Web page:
New E-Evidence Legislation: Trilogue Started – Criticism on EP Stance
25 March 2021 (updated 1 year, 1 month ago)
2018-Max_Planck_Herr_Wahl_1355_black white_Zuschnitt.jpg Thomas Wahl
Published in printed Issue 1/2021 p 38

After the European Parliament adopted its position on the e-evidence package in December 2020 (→ eucrim 4/2020, 295-296), trilogue negotiations between the EP, the Council, and the Commission started on 10 February 2021. The Council had already presented its general approach in 2018 (→ eucrim 4/2018, 206). For the original Commission proposal → eucrim 1/2018, 35-36. The new legislation aims to simplify the ability of law enforcement authorities to access data held by private digital service providers in another national jurisdiction. The proposal is highly contentious; the EP included several amendments in its position. In particular, the lack of judicial control in the executing state as well as unresolved questions regarding notification obligations were criticised. For the discussion and criticism put forward by NGOs, navigate to previous eucrim issues under “Law Enforcement Cooperation.”

The Council expects difficult negotiations. In preparatory documents from 25 January 2021, the Council Presidency juxtaposes the initial Commission proposal and the respective positions of the EP and the Council, both as regards the proposed Regulation on European Production and Preservation Orders for electronic evidence in criminal matters and the Directive laying down harmonised rules on the appointment of legal representatives for the purposes of e-evidence gathering. Regarding the latter instrument, it should be noted that the EP wishes to merge the provisions of the Directive into the Regulation.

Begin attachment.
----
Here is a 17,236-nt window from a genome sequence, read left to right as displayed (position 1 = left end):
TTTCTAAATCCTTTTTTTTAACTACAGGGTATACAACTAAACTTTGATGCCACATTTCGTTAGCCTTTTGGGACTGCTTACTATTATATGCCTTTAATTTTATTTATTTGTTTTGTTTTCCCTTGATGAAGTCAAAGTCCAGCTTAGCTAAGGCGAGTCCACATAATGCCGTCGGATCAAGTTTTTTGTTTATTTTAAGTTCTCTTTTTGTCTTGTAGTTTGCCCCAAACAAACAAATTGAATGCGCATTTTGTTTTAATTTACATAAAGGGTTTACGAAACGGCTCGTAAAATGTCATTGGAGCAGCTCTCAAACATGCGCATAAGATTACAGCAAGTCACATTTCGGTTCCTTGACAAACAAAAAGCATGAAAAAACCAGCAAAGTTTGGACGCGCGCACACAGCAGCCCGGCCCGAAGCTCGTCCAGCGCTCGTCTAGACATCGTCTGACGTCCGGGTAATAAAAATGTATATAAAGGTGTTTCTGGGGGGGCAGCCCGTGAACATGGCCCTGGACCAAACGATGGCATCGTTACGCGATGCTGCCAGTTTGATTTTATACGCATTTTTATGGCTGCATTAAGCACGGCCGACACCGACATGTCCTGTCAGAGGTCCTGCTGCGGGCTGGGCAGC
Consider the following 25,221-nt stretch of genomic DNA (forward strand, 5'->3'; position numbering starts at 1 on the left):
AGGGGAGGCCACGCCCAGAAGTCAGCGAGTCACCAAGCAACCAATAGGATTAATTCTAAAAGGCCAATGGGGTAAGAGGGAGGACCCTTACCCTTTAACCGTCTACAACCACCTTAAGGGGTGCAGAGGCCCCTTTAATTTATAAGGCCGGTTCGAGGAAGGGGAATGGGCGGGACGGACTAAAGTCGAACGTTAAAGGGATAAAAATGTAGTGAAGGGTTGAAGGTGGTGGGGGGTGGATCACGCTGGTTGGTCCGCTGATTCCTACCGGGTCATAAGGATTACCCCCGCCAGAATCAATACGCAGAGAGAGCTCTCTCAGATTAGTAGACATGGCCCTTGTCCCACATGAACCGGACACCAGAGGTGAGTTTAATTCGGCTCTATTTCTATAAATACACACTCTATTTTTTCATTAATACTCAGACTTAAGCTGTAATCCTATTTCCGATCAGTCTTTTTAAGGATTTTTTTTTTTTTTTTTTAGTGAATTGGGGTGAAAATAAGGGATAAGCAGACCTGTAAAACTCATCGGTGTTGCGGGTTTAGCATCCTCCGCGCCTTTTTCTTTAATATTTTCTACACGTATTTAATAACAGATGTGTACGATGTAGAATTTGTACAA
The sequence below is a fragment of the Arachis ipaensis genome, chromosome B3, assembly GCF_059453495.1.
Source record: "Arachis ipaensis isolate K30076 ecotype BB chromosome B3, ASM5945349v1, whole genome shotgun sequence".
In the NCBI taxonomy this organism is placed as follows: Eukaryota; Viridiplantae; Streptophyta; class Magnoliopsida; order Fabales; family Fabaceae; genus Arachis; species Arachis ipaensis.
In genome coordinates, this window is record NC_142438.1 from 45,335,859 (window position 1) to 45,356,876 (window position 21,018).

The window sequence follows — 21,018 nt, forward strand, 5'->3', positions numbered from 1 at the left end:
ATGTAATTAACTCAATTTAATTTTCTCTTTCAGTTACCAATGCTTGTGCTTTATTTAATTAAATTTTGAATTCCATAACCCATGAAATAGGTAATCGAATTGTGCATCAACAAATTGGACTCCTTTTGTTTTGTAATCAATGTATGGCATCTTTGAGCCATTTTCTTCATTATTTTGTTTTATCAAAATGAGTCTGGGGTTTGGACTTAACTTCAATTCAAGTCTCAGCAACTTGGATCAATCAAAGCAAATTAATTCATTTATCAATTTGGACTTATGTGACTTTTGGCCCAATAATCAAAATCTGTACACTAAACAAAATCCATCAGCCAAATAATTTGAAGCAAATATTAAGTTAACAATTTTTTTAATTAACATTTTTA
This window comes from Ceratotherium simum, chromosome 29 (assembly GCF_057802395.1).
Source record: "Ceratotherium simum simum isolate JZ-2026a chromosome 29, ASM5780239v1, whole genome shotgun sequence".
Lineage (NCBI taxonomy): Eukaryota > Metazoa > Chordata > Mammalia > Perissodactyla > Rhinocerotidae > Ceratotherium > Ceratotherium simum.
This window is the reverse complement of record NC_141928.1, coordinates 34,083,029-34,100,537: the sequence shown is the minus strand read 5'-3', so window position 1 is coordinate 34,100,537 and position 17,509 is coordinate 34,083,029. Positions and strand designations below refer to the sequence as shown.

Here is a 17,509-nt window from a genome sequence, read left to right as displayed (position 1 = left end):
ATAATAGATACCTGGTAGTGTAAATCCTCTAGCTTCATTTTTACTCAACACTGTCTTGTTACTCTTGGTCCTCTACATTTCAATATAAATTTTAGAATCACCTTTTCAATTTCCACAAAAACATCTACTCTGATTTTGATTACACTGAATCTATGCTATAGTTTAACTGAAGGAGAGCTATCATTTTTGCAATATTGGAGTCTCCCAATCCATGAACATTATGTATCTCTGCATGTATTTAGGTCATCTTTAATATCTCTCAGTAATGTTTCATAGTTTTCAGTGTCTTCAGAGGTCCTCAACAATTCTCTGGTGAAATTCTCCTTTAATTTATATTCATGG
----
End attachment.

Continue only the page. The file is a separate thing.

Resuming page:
In mid-January 2021, the European Judicial Network e-Evidence Working Group (WG) criticised the EP’s position. After having assessed the proposed amendments made by the EP, the WG believes that the drafted provisions are inconsistent, confusing, and unclear. The WG also commented on eight points that may affect judicial cooperation regarding the obtainment of e-evidence if the Regulation were adopted in its current form. In conclusion, the EJN WG believes that the EP’s version is no advancement compared to other existing judicial cooperation instruments.

On the opposite side of the fence, the civil stakeholder organisation EDRI blamed the EP for having made too far-reaching compromises that water down adequate safeguards previously included in the original drafts of the EP rapporteur. In particular, the compromise will put the rights of journalists, lawyers, doctors, social workers, and individuals in general at risk.